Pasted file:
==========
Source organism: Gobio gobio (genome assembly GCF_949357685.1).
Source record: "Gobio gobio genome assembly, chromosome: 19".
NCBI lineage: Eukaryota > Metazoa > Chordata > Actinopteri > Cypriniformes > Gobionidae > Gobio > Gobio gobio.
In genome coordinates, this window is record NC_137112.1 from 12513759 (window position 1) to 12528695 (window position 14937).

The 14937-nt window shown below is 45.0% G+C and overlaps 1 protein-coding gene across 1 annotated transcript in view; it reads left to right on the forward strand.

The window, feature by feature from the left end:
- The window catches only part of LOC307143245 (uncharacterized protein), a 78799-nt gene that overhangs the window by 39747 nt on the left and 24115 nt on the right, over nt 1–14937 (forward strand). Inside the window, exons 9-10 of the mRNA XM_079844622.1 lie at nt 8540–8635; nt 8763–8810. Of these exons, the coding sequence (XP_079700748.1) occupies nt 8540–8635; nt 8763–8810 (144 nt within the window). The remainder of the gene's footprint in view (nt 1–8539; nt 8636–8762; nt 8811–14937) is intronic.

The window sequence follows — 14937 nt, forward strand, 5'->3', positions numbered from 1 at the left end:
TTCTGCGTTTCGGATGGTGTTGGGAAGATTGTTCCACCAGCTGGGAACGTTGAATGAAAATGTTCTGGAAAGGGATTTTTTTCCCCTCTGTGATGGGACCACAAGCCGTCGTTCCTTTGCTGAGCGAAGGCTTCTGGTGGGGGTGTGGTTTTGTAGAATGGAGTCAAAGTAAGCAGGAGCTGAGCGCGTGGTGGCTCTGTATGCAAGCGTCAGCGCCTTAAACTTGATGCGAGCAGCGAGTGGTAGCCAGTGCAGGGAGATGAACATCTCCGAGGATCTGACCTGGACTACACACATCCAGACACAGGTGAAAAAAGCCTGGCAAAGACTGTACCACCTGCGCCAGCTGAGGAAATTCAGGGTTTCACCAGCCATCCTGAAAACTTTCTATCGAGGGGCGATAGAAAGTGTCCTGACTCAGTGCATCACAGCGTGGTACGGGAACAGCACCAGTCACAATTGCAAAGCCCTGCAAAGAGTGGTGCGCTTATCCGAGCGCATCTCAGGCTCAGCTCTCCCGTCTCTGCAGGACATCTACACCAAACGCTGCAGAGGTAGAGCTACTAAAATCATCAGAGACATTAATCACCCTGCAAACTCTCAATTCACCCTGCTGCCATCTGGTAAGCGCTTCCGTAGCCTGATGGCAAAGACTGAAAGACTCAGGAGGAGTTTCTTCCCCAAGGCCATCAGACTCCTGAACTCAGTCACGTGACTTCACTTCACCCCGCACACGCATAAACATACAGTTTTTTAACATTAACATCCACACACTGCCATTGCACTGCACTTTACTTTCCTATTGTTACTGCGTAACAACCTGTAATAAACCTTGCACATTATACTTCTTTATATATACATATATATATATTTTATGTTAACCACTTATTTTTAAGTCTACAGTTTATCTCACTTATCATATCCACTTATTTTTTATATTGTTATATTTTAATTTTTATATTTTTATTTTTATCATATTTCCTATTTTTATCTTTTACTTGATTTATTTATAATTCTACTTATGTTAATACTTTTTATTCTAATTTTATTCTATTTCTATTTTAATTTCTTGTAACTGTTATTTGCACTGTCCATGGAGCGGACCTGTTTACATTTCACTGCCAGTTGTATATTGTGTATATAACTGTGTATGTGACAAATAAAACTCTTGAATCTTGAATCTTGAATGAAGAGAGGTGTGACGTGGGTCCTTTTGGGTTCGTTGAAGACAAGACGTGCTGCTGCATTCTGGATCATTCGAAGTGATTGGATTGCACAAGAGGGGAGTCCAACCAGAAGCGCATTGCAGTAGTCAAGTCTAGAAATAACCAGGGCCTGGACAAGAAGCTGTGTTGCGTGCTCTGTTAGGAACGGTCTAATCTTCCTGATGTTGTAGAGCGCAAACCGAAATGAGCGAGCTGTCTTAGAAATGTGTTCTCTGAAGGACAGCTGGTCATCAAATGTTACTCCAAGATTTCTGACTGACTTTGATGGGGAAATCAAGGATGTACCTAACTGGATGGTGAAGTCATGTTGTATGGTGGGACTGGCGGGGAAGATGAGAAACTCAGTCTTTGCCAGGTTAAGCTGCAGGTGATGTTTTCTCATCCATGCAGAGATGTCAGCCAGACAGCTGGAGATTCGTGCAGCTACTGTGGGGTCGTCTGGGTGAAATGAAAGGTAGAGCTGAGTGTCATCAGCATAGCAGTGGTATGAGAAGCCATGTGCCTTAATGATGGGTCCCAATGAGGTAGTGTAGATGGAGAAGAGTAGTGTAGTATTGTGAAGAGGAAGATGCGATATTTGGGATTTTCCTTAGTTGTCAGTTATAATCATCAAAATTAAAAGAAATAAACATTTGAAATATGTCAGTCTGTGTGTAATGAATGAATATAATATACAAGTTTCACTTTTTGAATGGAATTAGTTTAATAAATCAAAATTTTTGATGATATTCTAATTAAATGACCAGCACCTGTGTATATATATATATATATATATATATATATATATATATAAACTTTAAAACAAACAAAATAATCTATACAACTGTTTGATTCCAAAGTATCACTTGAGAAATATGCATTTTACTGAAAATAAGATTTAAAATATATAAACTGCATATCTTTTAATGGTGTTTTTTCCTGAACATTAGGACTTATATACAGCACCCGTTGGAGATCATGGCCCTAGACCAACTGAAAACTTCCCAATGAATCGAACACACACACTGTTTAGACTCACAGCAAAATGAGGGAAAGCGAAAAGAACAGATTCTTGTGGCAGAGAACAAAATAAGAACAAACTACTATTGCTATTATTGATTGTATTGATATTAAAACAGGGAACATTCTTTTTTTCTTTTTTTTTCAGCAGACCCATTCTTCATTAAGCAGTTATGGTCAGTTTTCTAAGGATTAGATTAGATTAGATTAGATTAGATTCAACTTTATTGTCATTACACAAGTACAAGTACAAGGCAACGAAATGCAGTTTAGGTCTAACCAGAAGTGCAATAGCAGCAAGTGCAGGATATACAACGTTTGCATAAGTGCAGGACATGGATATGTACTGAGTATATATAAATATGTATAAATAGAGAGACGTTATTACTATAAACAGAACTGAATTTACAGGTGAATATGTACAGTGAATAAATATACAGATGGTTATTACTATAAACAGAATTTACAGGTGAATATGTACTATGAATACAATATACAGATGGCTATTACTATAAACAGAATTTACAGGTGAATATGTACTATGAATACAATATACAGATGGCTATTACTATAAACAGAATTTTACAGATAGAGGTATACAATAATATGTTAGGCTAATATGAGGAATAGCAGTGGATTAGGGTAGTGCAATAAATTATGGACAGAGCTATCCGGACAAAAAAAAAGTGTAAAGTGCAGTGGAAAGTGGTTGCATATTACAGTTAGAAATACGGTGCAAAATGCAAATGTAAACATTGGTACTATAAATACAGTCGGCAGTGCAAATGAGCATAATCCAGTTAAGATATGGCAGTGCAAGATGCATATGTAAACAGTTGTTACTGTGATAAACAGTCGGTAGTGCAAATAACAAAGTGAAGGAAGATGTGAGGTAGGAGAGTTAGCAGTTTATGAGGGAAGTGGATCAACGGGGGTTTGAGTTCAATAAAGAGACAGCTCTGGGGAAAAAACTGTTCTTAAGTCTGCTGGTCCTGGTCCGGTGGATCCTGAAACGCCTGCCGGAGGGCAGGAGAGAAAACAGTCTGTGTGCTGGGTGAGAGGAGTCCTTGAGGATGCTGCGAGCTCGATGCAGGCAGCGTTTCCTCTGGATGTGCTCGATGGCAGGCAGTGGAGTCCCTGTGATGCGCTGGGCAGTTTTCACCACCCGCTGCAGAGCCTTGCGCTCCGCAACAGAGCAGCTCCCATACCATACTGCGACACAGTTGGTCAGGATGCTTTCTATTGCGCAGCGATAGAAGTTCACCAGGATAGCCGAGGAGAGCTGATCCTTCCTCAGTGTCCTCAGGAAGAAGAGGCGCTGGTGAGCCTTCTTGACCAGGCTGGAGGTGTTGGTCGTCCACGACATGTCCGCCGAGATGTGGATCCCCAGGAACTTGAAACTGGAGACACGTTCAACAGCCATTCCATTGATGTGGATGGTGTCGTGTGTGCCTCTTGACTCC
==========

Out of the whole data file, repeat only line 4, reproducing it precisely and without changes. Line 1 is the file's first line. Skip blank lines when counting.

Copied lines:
In genome coordinates, this window is record NC_137112.1 from 12513759 (window position 1) to 12528695 (window position 14937).